When I first saw Belgrade, Serbia on our itinerary for Remote Year, I had no idea what to expect. In the month leading up to our stay there, I started hearing rumblings from our RY2 friends that we were in for a treat. They couldn’t have been more right.
On our first day there, a few of us had signed up for a food tour with a company called Gastro Balkan. Uros Zivkovic, the brains behind the operation, excitedly met our crew in front of our workspace and led us to our first stop, Ambar Belgrade. It was located in a long row of restaurants in what we would come to know as the waterfront warehouse district.
At our first stop, we tried some local dips and were treated with our first official shot of Serbian rakija, the local drink of choice. Rakija is made from the distillation of fruits, making it a sweeter drink. It can also be made with honey, and is served in a shot glass. Don’t let that fool you, it’s still meant to be sipped. At any time of day, you’ll see people of all ages with a coffee and a shot of rakija. Our group’s favorite flavor was quince. I definitely recommend that you try it if you have the chance.
After introductions with the chef at our first stop and some more tasty treats, we continued our tour and tried a series of amazing plates. Some of the more notable items were the mint and chocolate “flower pot dessert” (pictured right) at Homa Bistrot, fried cheese at miamiam and an assortment of meats, especially the pork, at Restoran Patlidžanz. The concept of a “tasting portion” was also completely lost due to the generosity of all the business chefs resulting in plenty of wonderful leftovers throughout the day.
We closed out the evening with artisan ice cream from Crna Ovca and a coffee at a new spot around the corner. As if the day wasn’t special enough, Uros had also put together a little goodie bag of macaroons and a cheese board with our initials engraved. Without a doubt, this was the best welcome I’ve ever had to a new country.
After the tour, Uros promised to send along more spots that we needed to check out. Personally, I’m not a huge fan of offices. Give me a café, restaurant, couch, beach, whatever; just not a desk in an office. So, when we got the long list of other restaurants that we needed to check out, it gave me the perfect outlet for new work spaces.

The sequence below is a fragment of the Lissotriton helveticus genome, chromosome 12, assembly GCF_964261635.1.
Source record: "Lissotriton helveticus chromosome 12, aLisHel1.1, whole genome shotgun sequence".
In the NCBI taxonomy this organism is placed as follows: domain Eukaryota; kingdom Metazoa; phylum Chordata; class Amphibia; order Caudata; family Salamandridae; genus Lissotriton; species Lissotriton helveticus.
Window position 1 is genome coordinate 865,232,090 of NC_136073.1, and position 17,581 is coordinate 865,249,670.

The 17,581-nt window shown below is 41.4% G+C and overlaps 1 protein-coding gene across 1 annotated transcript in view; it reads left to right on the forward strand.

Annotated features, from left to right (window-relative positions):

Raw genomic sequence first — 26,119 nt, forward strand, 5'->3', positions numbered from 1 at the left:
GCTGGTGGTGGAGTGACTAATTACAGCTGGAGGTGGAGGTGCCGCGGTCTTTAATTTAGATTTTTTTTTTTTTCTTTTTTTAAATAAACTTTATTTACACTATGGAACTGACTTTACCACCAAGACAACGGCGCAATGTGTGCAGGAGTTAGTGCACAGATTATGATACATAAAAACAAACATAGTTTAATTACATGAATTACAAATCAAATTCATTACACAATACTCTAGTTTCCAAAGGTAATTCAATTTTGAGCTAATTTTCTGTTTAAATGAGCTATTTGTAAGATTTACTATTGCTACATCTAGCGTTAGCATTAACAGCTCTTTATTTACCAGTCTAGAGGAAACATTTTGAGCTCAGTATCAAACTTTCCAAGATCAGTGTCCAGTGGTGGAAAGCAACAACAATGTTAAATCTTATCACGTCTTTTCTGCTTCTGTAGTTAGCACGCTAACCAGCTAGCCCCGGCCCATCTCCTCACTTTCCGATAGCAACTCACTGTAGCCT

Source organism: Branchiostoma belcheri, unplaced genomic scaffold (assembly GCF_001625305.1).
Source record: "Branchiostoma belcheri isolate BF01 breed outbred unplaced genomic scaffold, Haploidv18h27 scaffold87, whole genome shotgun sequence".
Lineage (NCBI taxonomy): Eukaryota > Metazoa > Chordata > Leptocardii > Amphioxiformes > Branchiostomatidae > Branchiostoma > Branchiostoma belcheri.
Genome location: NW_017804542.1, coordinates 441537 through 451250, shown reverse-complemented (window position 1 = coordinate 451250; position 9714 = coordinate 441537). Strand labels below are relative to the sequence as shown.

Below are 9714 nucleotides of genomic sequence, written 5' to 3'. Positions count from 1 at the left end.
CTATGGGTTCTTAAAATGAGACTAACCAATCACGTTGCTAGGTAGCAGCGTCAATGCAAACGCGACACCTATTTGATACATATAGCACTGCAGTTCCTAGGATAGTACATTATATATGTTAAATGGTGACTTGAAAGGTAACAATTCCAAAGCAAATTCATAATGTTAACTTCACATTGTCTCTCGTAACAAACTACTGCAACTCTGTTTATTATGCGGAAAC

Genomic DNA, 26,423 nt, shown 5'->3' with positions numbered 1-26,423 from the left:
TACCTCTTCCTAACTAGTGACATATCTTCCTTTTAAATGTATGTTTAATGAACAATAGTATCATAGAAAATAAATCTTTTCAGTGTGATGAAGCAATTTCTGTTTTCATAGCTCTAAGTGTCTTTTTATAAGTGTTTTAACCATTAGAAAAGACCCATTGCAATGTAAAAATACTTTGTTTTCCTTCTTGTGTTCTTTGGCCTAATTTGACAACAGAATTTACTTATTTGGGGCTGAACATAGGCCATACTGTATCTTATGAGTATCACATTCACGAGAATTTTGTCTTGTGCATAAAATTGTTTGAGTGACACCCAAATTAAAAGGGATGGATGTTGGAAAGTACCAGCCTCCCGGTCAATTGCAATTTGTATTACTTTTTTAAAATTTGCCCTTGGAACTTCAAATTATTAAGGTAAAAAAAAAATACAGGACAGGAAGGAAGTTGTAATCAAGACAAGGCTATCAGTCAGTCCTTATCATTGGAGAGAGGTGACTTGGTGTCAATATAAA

On practically a daily basis, Miranda and I would check in with each other to see which café we’d select as our workspace. A few that that we ended up frequenting were Smokvica B&B, M:eating and Savanova. Each of them were in a different area of the city with completely different vibes. Savanova could have been a Scottsdale bar, Smokvica had a cute little patio and M:eating was as hipster funky as you can get. It goes without saying that the food was amazing; among my favorites were the white chocolate lava cake, pizza and salmon burger from Savanova.
There was one restaurant that was my personal favorite in Belgrade. TRI was a small Berlin-inspired hole in the wall that you had to know someone to find because it wasn’t on the map. Everything was amazing, from their perfectly made spinach and goat cheese “triangles” (similar to our version of a quesadilla) to the filet mignon salad. My favorite dish though was the lavender ravioli. I proceeded to go there three more times specifically for that before the end of the month. Not only was the food amazing, but it was beyond affordable. While I was on a date, we ordered a bottle of champagne, an appetizer, two entrees and one dessert; the total came to $35 USD.
This short post doesn’t even begin to do Belgrade’s food culture justice. The revitalization of the city, welcoming nature of the people and the economic growth makes me believe that Belgrade will absolutely be a hotspot for travelers in the years to come.